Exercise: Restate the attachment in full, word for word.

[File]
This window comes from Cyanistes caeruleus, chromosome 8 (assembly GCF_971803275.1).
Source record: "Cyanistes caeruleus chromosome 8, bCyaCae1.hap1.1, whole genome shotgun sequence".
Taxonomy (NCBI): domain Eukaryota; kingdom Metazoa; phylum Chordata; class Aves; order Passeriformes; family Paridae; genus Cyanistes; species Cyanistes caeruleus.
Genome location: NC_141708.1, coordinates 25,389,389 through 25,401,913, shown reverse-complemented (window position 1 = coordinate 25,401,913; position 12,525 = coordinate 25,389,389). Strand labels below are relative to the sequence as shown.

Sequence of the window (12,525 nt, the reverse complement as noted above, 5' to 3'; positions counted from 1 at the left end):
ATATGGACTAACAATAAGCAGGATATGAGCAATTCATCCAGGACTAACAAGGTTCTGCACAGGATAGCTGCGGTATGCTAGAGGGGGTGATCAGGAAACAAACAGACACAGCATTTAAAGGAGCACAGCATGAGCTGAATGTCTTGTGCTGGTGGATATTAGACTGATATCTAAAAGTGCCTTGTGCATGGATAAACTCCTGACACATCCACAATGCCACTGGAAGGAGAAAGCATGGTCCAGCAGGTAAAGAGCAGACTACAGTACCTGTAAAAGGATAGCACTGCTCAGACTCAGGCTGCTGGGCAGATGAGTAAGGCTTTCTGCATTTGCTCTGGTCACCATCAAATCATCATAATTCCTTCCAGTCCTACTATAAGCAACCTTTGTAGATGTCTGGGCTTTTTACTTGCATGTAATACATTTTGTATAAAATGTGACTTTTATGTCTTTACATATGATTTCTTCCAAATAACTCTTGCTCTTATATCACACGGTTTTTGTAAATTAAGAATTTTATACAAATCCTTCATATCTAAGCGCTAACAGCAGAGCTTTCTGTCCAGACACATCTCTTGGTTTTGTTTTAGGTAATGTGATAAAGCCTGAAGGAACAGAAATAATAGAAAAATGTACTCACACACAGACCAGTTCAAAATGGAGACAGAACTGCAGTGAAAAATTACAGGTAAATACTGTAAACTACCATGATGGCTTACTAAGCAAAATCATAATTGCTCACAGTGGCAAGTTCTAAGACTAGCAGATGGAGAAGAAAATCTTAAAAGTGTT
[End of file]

This window comes from Cyanistes caeruleus, chromosome 8 (assembly GCF_971803275.1).
Source record: "Cyanistes caeruleus chromosome 8, bCyaCae1.hap1.1, whole genome shotgun sequence".
Taxonomy (NCBI): domain Eukaryota; kingdom Metazoa; phylum Chordata; class Aves; order Passeriformes; family Paridae; genus Cyanistes; species Cyanistes caeruleus.
Genome location: NC_141708.1, coordinates 25,389,389 through 25,401,913, shown reverse-complemented (window position 1 = coordinate 25,401,913; position 12,525 = coordinate 25,389,389). Strand labels below are relative to the sequence as shown.

Sequence of the window (12,525 nt, the reverse complement as noted above, 5' to 3'; positions counted from 1 at the left end):
ATATGGACTAACAATAAGCAGGATATGAGCAATTCATCCAGGACTAACAAGGTTCTGCACAGGATAGCTGCGGTATGCTAGAGGGGGTGATCAGGAAACAAACAGACACAGCATTTAAAGGAGCACAGCATGAGCTGAATGTCTTGTGCTGGTGGATATTAGACTGATATCTAAAAGTGCCTTGTGCATGGATAAACTCCTGACACATCCACAATGCCACTGGAAGGAGAAAGCATGGTCCAGCAGGTAAAGAGCAGACTACAGTACCTGTAAAAGGATAGCACTGCTCAGACTCAGGCTGCTGGGCAGATGAGTAAGGCTTTCTGCATTTGCTCTGGTCACCATCAAATCATCATAATTCCTTCCAGTCCTACTATAAGCAACCTTTGTAGATGTCTGGGCTTTTTACTTGCATGTAATACATTTTGTATAAAATGTGACTTTTATGTCTTTACATATGATTTCTTCCAAATAACTCTTGCTCTTATATCACACGGTTTTTGTAAATTAAGAATTTTATACAAATCCTTCATATCTAAGCGCTAACAGCAGAGCTTTCTGTCCAGACACATCTCTTGGTTTTGTTTTAGGTAATGTGATAAAGCCTGAAGGAACAGAAATAATAGAAAAATGTACTCACACACAGACCAGTTCAAAATGGAGACAGAACTGCAGTGAAAAATTACAGGTAAATACTGTAAACTACCATGATGGCTTACTAAGCAAAATCATAATTGCTCACAGTGGCAAGTTCTAAGACTAGCAGATGGAGAAGAAAATCTTAAAAGTGTT